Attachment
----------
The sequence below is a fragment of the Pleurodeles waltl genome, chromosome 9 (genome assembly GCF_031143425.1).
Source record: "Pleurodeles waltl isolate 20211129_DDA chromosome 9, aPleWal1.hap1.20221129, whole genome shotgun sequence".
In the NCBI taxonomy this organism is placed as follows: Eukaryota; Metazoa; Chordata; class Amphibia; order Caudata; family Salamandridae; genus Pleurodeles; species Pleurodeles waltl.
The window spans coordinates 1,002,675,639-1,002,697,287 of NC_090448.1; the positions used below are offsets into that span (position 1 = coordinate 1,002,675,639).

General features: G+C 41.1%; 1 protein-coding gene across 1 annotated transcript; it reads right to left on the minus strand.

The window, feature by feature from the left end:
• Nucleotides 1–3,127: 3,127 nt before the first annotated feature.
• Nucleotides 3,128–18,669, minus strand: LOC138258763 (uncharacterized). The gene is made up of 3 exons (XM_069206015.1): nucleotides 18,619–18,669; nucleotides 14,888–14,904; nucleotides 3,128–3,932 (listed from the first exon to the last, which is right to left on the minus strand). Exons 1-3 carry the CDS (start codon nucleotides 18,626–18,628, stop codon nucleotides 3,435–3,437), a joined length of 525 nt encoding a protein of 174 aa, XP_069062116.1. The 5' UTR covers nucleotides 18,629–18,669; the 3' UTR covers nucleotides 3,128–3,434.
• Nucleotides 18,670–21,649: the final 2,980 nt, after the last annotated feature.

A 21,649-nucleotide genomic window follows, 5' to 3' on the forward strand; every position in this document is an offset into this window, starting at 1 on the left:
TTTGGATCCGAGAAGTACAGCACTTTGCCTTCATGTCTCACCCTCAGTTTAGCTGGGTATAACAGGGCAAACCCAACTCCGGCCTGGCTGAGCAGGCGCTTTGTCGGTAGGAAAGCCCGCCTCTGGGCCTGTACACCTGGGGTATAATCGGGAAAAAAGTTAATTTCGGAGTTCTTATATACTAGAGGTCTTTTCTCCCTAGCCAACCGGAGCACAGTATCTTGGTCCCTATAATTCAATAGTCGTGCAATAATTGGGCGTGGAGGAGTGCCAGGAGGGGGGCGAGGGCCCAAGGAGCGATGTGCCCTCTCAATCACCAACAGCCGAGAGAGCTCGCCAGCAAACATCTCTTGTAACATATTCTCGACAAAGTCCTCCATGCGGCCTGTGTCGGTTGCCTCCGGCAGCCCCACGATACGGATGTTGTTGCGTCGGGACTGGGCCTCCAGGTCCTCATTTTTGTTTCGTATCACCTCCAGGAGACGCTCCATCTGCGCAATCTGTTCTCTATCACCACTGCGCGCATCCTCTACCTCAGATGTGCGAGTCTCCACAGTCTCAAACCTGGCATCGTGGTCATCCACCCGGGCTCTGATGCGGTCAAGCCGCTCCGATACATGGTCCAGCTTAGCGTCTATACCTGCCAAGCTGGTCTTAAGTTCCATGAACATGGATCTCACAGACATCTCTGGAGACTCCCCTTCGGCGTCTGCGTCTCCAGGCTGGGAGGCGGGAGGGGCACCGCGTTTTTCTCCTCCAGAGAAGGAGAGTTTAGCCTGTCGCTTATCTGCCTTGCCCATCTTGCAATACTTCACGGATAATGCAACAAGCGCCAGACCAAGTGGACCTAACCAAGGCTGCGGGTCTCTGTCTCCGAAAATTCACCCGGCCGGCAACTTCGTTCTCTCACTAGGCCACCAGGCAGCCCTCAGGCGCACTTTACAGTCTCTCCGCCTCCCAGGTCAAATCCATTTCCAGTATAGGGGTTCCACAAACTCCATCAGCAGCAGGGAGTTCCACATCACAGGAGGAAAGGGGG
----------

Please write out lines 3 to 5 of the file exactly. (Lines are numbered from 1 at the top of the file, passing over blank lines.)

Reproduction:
In the NCBI taxonomy this organism is placed as follows: Eukaryota; Metazoa; Chordata; class Amphibia; order Caudata; family Salamandridae; genus Pleurodeles; species Pleurodeles waltl.
The window spans coordinates 1,002,675,639-1,002,697,287 of NC_090448.1; the positions used below are offsets into that span (position 1 = coordinate 1,002,675,639).

General features: G+C 41.1%; 1 protein-coding gene across 1 annotated transcript; it reads right to left on the minus strand.